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Science News About Depression

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Intervention Reduces Likelihood of Developing Postpartum Anxiety and Depression by More Than 70%

Results from a large clinical trial funded by the National Institutes of Health show that an intervention for anxiety provided to pregnant women living in Pakistan significantly reduced the likelihood of the women developing moderate-to-severe anxiety, depression, or both six weeks after birth.

Image of brain using color to show the strength of electric field generated through MST.
Magnetic Seizure Therapy as Effective as Electroconvulsive Therapy for Treating Depression

This clinical trial found that MST is equally effective at reducing depression symptoms as ECT, but with fewer side effects.

Scrabble pieces spelling out "Ketamine."
Cracking the Ketamine Code

75th Anniversary

NIMH supported science and NIMH researchers helped pave the way for the development of ketamine—a groundbreaking treatment that has improved the lives of those who are impacted by treatment-resistant depression.

A mother tightly hugging her young daughter.
Mothers' Difficult Childhoods Impact Their Children’s Mental Health

In this NIMH-funded study, researchers examined how trauma gets passed from one generation to the next.

Pregnant woman holds her baby bump while a therapist in the background takes notes.
Population Study Finds Depression Is Different Before, During, and After Pregnancy

New NIMH-funded research tracked population-level rates of postpartum depression among new mothers before, during, and after pregnancy.

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Brief Cognitive Training May Extend the Antidepressant Effects of Ketamine

An NIMH-supported study suggests that a brief self-association training program can extend the effects of a single ketamine infusion by shifting people’s negative self-beliefs.

A father and son sitting on a park bench.
Family-Based Intervention Lowers Long-Term Suicide Risk in Youth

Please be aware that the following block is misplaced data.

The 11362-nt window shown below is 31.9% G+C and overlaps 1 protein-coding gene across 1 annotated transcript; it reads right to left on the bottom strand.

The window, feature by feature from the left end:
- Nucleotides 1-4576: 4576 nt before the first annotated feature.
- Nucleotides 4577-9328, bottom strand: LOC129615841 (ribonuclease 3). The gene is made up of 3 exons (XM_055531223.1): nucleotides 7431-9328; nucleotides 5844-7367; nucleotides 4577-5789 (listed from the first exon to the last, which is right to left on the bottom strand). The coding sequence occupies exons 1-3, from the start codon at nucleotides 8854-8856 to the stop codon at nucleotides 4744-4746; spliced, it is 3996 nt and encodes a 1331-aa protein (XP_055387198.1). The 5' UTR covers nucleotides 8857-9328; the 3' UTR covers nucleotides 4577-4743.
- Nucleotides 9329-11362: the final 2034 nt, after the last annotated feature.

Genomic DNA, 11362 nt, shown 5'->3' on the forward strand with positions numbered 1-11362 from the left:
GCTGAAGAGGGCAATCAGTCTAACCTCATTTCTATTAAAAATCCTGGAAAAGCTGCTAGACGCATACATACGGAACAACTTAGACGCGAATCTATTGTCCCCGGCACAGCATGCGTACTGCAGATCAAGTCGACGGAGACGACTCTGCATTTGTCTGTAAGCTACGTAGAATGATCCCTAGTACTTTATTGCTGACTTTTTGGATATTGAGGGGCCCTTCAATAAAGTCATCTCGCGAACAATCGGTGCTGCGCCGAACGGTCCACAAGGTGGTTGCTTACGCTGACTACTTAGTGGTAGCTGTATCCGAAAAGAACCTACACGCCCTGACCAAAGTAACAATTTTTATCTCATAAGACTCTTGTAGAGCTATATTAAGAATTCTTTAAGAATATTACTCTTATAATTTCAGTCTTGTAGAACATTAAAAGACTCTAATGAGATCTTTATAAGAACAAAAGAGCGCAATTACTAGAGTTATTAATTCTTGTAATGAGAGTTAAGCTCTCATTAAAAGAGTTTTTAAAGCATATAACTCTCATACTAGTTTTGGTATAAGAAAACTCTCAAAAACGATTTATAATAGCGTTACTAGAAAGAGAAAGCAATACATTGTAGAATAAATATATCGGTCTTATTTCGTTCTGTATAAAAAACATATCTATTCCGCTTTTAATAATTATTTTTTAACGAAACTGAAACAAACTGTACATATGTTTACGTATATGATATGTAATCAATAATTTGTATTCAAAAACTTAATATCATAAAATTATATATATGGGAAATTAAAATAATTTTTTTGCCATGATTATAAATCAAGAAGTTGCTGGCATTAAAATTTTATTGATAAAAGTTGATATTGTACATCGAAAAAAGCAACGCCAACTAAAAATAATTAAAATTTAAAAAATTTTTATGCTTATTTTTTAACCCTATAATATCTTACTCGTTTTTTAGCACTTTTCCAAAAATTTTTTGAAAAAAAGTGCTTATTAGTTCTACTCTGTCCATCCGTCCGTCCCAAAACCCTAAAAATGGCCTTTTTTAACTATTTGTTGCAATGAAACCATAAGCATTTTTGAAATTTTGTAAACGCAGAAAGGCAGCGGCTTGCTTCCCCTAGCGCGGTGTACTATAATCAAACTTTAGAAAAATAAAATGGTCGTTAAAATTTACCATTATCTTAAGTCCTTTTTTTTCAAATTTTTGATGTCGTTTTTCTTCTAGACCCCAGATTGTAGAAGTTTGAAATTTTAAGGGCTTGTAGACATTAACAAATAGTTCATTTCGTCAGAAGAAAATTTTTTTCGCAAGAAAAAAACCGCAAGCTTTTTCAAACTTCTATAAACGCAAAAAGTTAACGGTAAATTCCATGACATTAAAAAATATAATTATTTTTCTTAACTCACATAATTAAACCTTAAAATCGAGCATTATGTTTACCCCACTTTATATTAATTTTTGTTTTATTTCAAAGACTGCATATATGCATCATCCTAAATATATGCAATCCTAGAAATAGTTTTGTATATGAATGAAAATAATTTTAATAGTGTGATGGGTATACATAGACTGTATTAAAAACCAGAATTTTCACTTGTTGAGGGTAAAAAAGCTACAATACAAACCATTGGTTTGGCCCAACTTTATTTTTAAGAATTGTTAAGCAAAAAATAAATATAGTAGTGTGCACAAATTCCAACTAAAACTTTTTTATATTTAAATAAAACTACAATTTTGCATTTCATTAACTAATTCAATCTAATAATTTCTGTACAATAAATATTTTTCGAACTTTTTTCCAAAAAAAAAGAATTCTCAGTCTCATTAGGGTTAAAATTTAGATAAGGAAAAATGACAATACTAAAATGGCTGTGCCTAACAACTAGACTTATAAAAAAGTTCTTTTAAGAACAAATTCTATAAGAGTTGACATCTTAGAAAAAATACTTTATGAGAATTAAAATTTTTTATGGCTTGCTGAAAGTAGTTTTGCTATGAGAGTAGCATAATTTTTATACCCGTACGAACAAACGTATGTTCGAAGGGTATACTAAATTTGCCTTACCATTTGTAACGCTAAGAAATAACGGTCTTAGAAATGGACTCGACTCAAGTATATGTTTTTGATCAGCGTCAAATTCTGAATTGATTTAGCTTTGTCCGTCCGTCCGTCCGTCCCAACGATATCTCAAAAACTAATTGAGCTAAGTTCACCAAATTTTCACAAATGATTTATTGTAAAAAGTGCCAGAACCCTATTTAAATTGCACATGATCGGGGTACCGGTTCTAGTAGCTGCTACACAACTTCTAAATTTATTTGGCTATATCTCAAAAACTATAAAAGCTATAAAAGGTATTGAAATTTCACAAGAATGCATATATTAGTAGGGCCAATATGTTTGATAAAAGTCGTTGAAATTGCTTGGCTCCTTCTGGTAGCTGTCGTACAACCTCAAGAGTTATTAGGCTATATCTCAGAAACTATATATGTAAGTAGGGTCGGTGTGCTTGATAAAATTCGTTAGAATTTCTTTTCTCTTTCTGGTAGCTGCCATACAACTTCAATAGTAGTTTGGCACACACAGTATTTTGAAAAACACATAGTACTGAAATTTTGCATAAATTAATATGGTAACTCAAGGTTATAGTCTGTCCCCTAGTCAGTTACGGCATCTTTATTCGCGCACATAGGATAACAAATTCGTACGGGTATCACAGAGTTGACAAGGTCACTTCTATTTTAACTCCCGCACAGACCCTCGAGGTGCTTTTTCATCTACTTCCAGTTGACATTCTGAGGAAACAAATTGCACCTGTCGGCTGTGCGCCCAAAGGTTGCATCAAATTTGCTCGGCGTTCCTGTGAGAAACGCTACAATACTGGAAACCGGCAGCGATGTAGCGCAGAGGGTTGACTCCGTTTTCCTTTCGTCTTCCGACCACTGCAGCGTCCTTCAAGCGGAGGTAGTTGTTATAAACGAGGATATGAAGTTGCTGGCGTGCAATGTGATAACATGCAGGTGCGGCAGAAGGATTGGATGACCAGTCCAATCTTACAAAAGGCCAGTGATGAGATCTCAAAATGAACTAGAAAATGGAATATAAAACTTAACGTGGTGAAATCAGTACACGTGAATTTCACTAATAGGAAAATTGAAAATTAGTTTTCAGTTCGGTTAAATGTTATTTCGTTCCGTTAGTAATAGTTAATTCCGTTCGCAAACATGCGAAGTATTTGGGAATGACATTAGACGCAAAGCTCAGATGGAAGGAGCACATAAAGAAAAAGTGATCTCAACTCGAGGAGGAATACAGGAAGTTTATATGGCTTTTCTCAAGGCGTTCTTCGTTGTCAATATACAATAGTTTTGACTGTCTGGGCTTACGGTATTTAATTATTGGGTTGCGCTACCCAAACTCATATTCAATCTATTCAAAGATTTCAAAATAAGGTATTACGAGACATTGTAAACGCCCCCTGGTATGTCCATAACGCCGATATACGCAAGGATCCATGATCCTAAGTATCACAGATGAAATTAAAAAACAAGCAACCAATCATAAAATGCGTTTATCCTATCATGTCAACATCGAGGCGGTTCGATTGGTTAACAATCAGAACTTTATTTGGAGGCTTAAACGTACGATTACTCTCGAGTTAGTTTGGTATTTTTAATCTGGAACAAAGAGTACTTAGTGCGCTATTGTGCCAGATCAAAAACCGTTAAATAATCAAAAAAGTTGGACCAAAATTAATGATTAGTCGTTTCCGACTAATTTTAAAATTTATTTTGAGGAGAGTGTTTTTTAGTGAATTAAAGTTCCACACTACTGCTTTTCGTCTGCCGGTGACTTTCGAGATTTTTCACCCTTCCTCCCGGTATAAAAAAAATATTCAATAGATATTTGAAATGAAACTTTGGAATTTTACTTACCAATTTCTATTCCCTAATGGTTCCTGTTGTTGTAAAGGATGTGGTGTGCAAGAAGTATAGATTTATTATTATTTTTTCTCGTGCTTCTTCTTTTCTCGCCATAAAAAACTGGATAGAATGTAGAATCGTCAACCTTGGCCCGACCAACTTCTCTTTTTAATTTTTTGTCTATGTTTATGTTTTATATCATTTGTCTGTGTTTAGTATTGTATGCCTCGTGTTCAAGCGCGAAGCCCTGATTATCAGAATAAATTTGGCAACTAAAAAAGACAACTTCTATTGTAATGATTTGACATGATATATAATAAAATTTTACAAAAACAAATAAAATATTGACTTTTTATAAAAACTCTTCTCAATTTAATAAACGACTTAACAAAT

In a recent study supported by the National Institute of Mental Health, researchers examined the impact of a family-based intervention on suicide risk in youth and found risk-reduction benefits up to 10 years later.

Hands typing at a computer
Mindful Mood Balance Effective for Treating Residual Depressive Symptoms and Suicidal Ideation

NIMH-supported researchers have found an online mindfulness-based cognitive behavioral therapy—called Mindful Mood Balance—is effective at reducing residual depressive symptoms and at reducing suicidal ideation in those who experience these symptoms.

Illustrated human head with red spot in the center
New Approach Allows Magnetic Brain Stimulation to Target Deep Brain Structures

TMS can only directly stimulate the outermost layer of the brain, but NIMH researchers have found that mapping a person’s brain architecture may make it possible to guide TMS to deep brain targets.

Enhanced photo of researchers standing and wearing virtual reality headsets to plan DBS implantation.
Personalizing Deep Brain Stimulation for Treatment-Resistant Depression

A recent NIMH-supported study investigated whether deep brain stimulation could be personalized for individuals with treatment-resistant depression.

Photo of a pair of woman’s hands holding another woman’s hand on a table.
Assessing Suicide Risk Among Childbearing Women in the U.S. Before and After Giving Birth

NIMH-supported researchers investigated suicide risk among women in the year before and year after giving birth.

National Institute of Mental Health
NIMH Addresses Critical Need for Rapid-Acting Interventions for Severe Suicide Risk

NIMH is working to meet the urgent need for rapid-acting suicide prevention interventions by supporting research investigating the feasibility and safety of treatment protocols that have the potential to quickly reduce severe suicide risk in youth and adults.

Illustration of DNA double helix
Gene Readouts Contribute To Distinctness of Mental Disorders

A new study conducted by researchers at NIMH suggests that differences in the expression of gene transcripts – readouts copied from DNA that help maintain and build our cells – may hold the key to understanding how mental disorders with shared genetic risk factors result in different patterns of onset, symptoms, course of illness, and treatment responses.

Using Mobile Technology to Improve Care for Teens with Depression
Using Mobile Technology to Improve Care for Teens with Depression

In a project funded by the NIMH Small Business Technology Transfer program, researchers are investigating whether mobile technology can be used to create a passive monitoring system that can predict teens’ depressive symptoms and improve the quality of their care.

Dr. Carlos Zarate
NIMH’s Carlos Zarate Jr., M.D., Elected to National Academy of Medicine

Carlos Zarate Jr., M.D., chief of the Experimental Therapeutics and Pathophysiology Branch within the NIMH Intramural Research Program, has been elected to the National Academy of Medicine.

Black silhouette of a toddler, teen, and adult placed against a yellow and blue background.
Infant Temperament Predicts Personality More Than 20 Years Later

Researchers investigating how temperament shapes adult life-course outcomes have found that behavioral inhibition in infancy predicts a reserved, introverted personality at age 26 and for some, a risk of internalizing psychopathology such as anxiety and depression.